I agree to "Keep reading posts to formulate your own plans ahead of a crisis" and "talking to a social worker, elder law attorney or family therapist". 

Though work and school take up ALL of my time, I am trying to fit it in to do those things.

Any other creative suggestions are always welcome. Thanks so much.  
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Good Afternoon Brooklyn Mom,

Not my cup of tea either.

Your words are taken to heart, because I'm saying to myself, 'Finally, somebody gets it; they understand.' These days, I'm surrounded by family members who mostly don't care to plan ahead. I always looked at it as laziness; and you're right that it's also "ostriching" because one is also scared to "tempt fate". That is crazy what your friend's roommate had to go through with her family when that is what saved her life!

Later for that, I feel like you; it's better to plan than not at all. It's one of the laws of nature to plan certain things; do any less and more than likely you will fail. I believe that secretly, they are wanting to use me for those planning skills I looked to develop over the years. Yet, what they don't realize is it doesn't really work that way. One, this stuff is over my head. I can't try to keep all my ducks in a row and theirs too, especially how they either have hemmed and hawed, argued or nixed just about everything I talk to them about.

Right now, it's about my grandmother's driving. After a diagnosis about the heart, I would think it's time. I do believe she is taking Access-A-Ride more and at least she hasn't driven on the highway in years. But I do know anything can happen on the regular street; at this point, it's up to her to face this. Hopefully, I put a good bug in my mother's ear when she supposedly goes to see her.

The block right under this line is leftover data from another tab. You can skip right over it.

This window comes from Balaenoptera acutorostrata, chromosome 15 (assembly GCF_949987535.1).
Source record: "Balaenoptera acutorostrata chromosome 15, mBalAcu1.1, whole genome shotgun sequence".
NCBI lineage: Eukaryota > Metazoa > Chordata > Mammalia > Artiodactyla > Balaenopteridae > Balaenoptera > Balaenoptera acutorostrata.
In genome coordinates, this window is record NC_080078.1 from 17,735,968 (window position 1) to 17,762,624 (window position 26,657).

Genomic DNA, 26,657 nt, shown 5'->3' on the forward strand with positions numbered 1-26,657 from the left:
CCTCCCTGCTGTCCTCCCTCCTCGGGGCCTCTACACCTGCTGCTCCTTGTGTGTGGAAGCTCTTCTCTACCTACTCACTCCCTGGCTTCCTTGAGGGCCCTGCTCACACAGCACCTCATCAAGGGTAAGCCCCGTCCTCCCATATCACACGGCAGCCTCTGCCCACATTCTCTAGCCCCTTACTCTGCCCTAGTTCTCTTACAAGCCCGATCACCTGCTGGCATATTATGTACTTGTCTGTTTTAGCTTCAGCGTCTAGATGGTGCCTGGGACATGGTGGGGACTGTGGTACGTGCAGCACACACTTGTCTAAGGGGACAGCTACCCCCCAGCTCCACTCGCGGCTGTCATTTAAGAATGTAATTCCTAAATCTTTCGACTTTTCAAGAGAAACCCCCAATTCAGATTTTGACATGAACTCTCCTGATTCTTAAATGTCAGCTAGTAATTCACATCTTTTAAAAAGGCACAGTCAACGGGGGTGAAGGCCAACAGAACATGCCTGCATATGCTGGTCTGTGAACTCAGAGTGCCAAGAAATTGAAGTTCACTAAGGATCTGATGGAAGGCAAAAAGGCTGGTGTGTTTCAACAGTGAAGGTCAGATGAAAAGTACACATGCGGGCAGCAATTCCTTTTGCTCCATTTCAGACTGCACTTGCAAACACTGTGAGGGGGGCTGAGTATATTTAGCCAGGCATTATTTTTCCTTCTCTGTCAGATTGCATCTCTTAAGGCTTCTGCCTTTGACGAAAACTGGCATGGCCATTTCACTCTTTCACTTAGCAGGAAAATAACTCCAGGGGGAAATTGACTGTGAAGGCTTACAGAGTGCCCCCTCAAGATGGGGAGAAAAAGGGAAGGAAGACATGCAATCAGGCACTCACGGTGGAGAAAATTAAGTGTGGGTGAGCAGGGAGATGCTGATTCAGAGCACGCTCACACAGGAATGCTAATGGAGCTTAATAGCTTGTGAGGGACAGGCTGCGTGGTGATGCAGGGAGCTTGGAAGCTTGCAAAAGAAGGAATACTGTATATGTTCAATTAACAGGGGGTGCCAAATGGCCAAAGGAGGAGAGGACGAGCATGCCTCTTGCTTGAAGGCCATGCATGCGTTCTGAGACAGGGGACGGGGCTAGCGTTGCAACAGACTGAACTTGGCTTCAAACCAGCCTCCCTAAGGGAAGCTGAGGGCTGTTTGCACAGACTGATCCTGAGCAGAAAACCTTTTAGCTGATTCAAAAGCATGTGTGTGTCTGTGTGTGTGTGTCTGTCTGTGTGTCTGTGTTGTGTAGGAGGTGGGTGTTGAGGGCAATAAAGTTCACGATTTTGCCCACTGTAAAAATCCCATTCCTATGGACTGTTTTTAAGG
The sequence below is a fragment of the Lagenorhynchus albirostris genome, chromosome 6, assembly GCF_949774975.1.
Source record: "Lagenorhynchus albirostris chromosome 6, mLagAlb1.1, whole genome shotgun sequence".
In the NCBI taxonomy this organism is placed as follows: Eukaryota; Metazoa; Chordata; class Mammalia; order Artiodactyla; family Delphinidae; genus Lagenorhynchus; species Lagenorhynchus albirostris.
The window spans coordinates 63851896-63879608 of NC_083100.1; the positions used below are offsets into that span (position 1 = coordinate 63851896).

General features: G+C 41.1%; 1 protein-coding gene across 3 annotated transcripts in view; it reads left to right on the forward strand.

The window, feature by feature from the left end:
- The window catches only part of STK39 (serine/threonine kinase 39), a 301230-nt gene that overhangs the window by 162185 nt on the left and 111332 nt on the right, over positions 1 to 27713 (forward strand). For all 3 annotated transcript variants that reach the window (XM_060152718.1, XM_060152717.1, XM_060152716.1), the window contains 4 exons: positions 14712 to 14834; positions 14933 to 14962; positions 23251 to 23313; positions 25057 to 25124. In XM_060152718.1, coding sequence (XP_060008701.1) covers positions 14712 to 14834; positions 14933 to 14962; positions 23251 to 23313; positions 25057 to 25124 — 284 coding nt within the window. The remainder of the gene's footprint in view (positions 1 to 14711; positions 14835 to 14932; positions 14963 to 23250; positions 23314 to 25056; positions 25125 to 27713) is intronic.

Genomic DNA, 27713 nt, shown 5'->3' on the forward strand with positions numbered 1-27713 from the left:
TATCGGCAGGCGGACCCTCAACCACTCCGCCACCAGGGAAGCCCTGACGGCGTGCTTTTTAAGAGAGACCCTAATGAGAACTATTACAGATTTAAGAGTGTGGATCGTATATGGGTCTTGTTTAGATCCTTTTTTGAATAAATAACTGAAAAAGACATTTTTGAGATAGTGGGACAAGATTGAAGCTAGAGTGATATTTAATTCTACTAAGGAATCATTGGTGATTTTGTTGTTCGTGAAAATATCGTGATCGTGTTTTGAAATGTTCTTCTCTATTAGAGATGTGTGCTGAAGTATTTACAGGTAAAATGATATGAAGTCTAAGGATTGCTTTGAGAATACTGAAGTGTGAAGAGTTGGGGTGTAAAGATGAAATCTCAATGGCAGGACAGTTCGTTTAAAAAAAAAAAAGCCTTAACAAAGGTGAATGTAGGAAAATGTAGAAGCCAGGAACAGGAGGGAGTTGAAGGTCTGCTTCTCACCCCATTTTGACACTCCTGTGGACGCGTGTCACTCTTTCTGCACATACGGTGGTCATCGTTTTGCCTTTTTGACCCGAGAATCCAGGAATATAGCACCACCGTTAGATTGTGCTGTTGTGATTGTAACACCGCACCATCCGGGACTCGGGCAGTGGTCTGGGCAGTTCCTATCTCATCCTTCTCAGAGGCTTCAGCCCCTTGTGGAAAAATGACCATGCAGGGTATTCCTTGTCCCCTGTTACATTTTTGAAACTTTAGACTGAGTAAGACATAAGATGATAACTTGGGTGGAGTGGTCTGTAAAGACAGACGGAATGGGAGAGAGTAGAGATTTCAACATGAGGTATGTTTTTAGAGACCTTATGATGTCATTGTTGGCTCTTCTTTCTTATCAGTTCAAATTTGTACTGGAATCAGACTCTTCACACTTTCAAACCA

Thank you very, very much for your wise response. I really appreciate your insights.
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No, a suffering turtle is not funny.

But there are animal welfare organisations. And to be honest - I REALLY don't think it's funny - if an elder were neglecting a creature as helpless and dependent as that (a turtle can't even raid the bins or eat its fallen owner) I'd be tempted to inform on her to them.

I don't know how but you need to go cold and angry on her rather than continuing to turn up because she thinks it's a bit of a joke and - oh ha ha ha - here you come riding over the horizon again to rescue her. Some kind of hiss of "take this seriously because I promise you I'm not taking it at all, not any more."